Is H&M moving fast enough to become a digital brand?

H&M’s net profit has slid in recent years. The retailer is placing its bets on both physical and e-commerce expansion as well as a portfolio of several new brands to overcome what it hopes is only a minor speedbump.

The ascent of other fast-fashion retailers like Zara, Primark and Forever 21 has led H&M to ramp up its e-commerce efforts. But even that came rather late. H&M only launched its e-commerce operations in the U.S. in 2013, as opposed to Zara, which made its debut in 2011. While e-commerce has so far been profitable for the retailer, it does not guarantee digital dominance.

“It’s easy to see why they’ve seen consistent growth in e-commerce — it’s easy to grow from no base,” said Jason Goldberg, svp of commerce and content practice at Razorfish. “But when they finish their global rollout and get all the pent-up demand, will they be able to grow from there? They are yet to prove that they can build a digital brand.”

That’s not to say that it hasn’t cultivated a robust digital presence. Through its visual social content, a dedicated digital content hub and numerous partnerships including Coachella, H&M has been creating engaging social and digital experiences for its audience. It also seems to have taken a page from J. Crew’s book, with a focus on developing a roster of sister brands like the former’s Madewell.

Ultimately, these efforts are futile if its approach to e-commerce and product pages remains outdated, said Inii Kim, creative director & co-founder of luxury digital agency King & Partners. “While we’re seeing a lot of excitement and benchmarking examples from their new brands — & Other Stories and Cos — the H&M brand itself hasn’t been doing anything particularly fresh or innovative to keep up with its competitors,” she said. “We’re seeing the same things over and over each season — designer collaborations, the same kinds of campaigns, outdated e-commerce and messy and crowded retail experiences.”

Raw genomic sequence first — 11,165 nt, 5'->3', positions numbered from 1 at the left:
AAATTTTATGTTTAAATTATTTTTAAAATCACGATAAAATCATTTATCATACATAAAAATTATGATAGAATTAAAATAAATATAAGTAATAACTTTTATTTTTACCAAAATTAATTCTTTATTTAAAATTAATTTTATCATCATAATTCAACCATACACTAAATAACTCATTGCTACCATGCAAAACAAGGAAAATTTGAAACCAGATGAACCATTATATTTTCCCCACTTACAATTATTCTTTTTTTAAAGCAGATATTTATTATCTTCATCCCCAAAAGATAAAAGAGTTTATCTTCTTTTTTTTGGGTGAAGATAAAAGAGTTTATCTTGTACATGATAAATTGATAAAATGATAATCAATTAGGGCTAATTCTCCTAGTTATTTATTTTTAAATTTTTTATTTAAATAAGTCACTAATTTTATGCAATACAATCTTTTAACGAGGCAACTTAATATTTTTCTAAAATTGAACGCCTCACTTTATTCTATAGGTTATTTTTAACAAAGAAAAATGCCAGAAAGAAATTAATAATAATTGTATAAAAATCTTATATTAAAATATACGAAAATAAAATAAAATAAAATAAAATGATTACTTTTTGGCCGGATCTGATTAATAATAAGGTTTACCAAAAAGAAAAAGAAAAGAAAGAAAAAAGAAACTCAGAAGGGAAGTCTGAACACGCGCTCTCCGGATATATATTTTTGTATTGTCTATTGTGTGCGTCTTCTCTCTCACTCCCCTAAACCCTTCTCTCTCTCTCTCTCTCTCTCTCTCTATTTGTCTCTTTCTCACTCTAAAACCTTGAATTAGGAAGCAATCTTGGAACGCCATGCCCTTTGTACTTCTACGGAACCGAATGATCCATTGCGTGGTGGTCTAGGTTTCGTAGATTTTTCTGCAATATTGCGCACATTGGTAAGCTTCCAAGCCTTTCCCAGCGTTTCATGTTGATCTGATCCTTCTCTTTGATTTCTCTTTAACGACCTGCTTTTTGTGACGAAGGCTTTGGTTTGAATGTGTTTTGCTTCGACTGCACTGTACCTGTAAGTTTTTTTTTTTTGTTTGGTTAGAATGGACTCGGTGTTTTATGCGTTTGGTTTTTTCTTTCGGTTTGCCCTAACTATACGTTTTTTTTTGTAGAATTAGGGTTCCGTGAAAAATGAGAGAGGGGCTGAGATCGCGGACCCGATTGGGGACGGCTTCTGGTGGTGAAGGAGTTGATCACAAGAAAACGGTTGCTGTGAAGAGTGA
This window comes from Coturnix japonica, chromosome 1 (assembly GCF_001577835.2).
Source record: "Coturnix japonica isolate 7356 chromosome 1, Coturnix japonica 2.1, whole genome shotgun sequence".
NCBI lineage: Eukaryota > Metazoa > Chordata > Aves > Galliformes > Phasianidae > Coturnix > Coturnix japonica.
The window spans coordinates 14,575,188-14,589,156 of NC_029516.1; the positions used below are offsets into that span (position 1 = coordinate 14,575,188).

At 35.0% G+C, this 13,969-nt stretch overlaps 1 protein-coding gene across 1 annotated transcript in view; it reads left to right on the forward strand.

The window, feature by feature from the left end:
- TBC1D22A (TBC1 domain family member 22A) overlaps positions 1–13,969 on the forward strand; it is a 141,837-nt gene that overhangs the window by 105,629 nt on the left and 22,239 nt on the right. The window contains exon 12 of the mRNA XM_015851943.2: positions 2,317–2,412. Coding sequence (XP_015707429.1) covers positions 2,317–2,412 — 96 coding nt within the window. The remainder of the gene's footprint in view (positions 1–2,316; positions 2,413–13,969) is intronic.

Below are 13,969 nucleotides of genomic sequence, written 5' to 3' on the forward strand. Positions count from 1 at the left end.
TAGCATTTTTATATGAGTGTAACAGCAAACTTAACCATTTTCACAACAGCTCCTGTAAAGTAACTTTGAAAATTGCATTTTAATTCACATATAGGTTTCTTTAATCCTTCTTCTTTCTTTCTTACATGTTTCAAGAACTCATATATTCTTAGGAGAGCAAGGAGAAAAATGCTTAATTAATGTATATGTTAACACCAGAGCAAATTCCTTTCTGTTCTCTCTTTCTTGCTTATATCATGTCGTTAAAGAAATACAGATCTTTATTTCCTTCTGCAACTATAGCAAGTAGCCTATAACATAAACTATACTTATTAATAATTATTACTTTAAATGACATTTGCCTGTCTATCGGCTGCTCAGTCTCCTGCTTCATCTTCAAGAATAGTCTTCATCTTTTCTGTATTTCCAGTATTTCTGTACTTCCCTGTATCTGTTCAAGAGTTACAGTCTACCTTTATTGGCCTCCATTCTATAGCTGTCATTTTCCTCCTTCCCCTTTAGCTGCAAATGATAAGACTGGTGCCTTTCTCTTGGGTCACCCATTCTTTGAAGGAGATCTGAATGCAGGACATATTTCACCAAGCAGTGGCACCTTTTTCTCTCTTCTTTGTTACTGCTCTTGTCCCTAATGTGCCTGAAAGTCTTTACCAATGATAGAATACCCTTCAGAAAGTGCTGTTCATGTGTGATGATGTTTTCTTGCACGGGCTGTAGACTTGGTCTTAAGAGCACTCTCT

H&M must also pay close attention to its competitors, not only the likes of Zara — which itself has begun to prioritize its e-commerce operations over further store expansion — but also Amazon, which has recently started making moves into apparel.

“They’ve had a great run; they are a Goliath in the apparel industry,” said Goldberg. “But there’s a bunch of Davids around them preparing to throw their rocks — and when one of those Davids is Amazon, it can be a difficult position to defend.”

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